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Drug Czar Opposes Effort to Reduce Drug Overdoses

The Office of National Drug Control Policy hates harm reduction. It's strange because they're supposed to be helping people with drug problems and yet all they ever do is defend the government's authority to punish and injure these very people. Not only that, but they actually go out of their way to oppose programs that prioritize saving lives over making drug arrests.

Predictably, therefore, ONDCP was quick to attack an effort to reduce drug overdoses in San Francisco by opening a safe injection site. As usual, their arguments aren't even related to the topic at hand:
Proposed "Safe-Injection" Site in San Francisco Ignores Proven Solutions to Treating Drug Addicts

Drug treatment works. How do we know? Today, there are millions of millions of Americans successfully recovering from drug and alcohol addiction. These courageous Americans are living proof that effective drug treatment can save lives and reduce our national drug problem.

That's why it's so troubling to see this…
It shouldn't even be necessary to point out that the effectiveness of drug treatment has nothing to do with safe injection. The idea here is to keep at-risk users alive long enough to get them into treatment. These programs create a vital point of contact for connecting users to medical professionals and treatment options.

ONDCP's childish protestations simply overflow with unintended irony:
Indeed, no one proposes aiding and sustaining an alcoholic by providing a supervised site for alcohol use.
Um, what? These supervised sites are called "bars," and no one ever gets alcohol poisoning at them. Alcohol poisoning is the hallmark of unsupervised parties where inexperienced underage drinkers consume surreptitiously. The circumstances under which drugs – be they alcohol or heroin – are consumed has everything to do with the relative safety of the user. What a simple concept that is.

But, as is often the case in the debate with ONDCP, the question is not what they understand, but rather what they really care about. To the Drug Czar, harm reduction is an "approach that accepts defeat." ONDCP only cares about reducing drug use. If drugs are used, then they feel "defeated," regardless of whether lives are saved.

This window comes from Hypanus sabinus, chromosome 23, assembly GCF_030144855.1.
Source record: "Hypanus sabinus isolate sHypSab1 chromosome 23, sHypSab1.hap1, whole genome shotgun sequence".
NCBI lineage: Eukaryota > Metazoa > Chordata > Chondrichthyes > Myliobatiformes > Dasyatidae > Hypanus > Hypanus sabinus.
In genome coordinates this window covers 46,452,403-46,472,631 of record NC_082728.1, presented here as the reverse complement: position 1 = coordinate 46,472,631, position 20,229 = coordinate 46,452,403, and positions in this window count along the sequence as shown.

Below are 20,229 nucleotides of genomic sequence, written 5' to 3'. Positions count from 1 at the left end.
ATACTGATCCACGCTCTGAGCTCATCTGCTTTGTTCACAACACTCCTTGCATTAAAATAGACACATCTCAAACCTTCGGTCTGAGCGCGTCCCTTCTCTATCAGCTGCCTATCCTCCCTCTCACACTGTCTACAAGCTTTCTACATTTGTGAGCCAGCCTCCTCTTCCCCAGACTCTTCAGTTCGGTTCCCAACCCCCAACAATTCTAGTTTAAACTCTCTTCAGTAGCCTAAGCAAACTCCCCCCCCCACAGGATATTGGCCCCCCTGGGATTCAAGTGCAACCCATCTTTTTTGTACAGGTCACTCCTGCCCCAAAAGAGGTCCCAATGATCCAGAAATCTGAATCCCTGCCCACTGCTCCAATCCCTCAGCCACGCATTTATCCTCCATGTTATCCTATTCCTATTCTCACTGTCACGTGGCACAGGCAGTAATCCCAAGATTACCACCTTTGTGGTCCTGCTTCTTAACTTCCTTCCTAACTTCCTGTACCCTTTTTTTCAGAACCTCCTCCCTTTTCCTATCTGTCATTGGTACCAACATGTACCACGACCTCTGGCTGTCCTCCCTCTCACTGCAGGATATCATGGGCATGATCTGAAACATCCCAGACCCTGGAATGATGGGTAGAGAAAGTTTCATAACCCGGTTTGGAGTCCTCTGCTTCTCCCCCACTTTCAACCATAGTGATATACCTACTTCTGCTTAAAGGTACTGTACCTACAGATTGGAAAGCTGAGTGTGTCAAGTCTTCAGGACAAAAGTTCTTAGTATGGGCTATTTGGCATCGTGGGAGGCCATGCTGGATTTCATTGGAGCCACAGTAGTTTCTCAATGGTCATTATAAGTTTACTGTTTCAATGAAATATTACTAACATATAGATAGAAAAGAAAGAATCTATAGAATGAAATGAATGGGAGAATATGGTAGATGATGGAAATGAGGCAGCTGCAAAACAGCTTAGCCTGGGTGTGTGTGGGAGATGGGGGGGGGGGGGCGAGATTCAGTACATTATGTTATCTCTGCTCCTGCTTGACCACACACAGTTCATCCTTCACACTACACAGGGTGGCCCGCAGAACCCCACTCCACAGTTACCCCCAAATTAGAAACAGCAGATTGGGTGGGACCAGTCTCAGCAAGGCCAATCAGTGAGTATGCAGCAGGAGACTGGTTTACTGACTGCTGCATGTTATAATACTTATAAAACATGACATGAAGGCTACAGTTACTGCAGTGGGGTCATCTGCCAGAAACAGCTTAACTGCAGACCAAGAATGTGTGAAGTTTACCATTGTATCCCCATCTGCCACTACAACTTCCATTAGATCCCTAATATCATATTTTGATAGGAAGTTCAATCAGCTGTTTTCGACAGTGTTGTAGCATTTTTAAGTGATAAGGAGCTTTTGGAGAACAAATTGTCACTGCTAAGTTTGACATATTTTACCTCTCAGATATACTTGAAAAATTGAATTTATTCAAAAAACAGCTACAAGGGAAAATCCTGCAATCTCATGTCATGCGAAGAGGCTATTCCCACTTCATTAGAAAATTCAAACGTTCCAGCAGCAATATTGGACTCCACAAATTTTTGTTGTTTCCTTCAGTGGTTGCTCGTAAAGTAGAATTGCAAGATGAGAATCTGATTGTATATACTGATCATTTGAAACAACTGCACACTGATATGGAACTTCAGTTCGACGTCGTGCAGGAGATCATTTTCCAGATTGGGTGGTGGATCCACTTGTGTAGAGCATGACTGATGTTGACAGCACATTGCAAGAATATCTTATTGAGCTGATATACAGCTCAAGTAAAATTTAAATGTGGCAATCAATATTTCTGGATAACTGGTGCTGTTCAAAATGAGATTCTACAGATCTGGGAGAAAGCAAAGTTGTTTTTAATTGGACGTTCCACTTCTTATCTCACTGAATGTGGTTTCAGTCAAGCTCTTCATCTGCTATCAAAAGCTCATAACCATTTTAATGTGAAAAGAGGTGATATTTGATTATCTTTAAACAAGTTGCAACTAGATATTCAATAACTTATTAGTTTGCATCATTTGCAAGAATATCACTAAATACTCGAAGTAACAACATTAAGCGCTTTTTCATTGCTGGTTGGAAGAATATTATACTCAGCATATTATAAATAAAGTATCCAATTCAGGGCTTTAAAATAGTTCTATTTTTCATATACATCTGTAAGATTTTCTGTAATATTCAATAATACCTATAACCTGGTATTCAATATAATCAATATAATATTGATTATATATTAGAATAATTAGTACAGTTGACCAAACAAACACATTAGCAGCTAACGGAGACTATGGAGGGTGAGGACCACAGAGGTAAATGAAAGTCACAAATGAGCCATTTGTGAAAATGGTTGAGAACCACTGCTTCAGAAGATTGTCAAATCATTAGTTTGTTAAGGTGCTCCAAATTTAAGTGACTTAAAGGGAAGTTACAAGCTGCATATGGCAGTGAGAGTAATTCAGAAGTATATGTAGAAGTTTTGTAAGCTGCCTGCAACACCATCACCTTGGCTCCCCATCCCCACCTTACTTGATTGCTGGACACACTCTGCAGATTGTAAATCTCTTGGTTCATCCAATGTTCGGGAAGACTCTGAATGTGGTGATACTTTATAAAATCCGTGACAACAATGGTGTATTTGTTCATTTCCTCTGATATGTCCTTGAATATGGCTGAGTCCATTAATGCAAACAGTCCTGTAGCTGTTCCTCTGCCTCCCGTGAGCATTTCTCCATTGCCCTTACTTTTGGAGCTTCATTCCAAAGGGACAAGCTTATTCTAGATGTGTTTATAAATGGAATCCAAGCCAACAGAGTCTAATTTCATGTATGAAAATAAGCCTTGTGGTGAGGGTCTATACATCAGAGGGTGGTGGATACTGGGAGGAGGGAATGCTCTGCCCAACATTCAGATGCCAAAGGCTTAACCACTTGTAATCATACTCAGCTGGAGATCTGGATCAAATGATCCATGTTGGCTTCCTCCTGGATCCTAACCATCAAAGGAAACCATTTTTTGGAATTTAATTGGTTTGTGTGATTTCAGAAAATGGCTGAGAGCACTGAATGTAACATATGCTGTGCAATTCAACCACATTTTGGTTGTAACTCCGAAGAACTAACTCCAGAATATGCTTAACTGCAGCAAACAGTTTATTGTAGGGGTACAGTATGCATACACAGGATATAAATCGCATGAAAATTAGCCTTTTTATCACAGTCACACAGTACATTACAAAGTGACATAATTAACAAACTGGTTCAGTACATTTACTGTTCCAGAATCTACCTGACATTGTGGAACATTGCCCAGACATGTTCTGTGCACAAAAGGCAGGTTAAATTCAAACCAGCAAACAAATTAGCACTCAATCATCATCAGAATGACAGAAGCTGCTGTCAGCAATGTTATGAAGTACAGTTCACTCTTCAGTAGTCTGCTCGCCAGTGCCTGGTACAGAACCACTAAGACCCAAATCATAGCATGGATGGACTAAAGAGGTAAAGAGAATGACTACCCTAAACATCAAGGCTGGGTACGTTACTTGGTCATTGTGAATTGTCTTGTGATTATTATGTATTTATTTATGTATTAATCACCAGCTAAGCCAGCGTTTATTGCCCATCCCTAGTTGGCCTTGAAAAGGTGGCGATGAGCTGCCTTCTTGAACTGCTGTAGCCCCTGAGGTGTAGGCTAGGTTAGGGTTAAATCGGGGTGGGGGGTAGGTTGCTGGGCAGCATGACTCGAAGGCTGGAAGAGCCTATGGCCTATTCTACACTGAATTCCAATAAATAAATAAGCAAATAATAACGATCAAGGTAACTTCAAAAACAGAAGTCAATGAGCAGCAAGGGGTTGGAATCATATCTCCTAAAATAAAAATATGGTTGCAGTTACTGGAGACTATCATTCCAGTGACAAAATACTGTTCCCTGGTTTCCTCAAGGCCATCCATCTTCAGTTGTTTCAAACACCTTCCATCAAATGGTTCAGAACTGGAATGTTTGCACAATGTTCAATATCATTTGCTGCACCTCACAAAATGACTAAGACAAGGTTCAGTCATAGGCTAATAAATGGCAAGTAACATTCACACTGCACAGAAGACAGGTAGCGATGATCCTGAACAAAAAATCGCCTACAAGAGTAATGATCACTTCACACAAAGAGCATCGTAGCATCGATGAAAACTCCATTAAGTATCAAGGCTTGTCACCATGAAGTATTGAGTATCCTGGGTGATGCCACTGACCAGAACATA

For everyone else, "defeat" isn't defined solely by the frequency with which hits of dope are jacked into the veins of some bright-eyed youngster. Defeat is when that person's life is turned upside down, when they get sick, when they share a needle, when their lifeless body is found crumpled and cold on a park bench.

Preventing these things is the goal of the harm reduction community. It is an achievable goal, and those who stand in the way become apologists for disease, decay, and death.
United States

DEA Director Resigns, Says She Had an Awesome Time

DEA Administrator Karen Tandy announced her resignation today, marking her 4-year tenure with another trademark Tandyism:
"It just doesn't get any better than this," Tandy said in a statement about her time at DEA. [Washington Post]
Well, at least somebody had a good time. Now Tandy is moving into the telecom industry:
Tandy told employees she was leaving to take a job as a senior vice president of Motorola, DEA spokesman Garrison Courtney said. Motorola is a leading sponsor of a DEA traveling museum exhibit about global drug trafficking and terrorism…

Did you guys hear that? Motorola is a major private funder of insidious drug war propaganda and decorates its highest offices with exhausted anti-drug soldiers. Let's all make a mental note of how socially conscious this company is.

In the meantime, I would encourage the Bush administration to takes its sweet time finding exactly the right replacement for her. Formerly a DOJ prosecutor, Tandy rose to fame by successfully taking down menace-to-society Tommy Chong for selling water bongs. She was appointed to DEA's top office forthwith.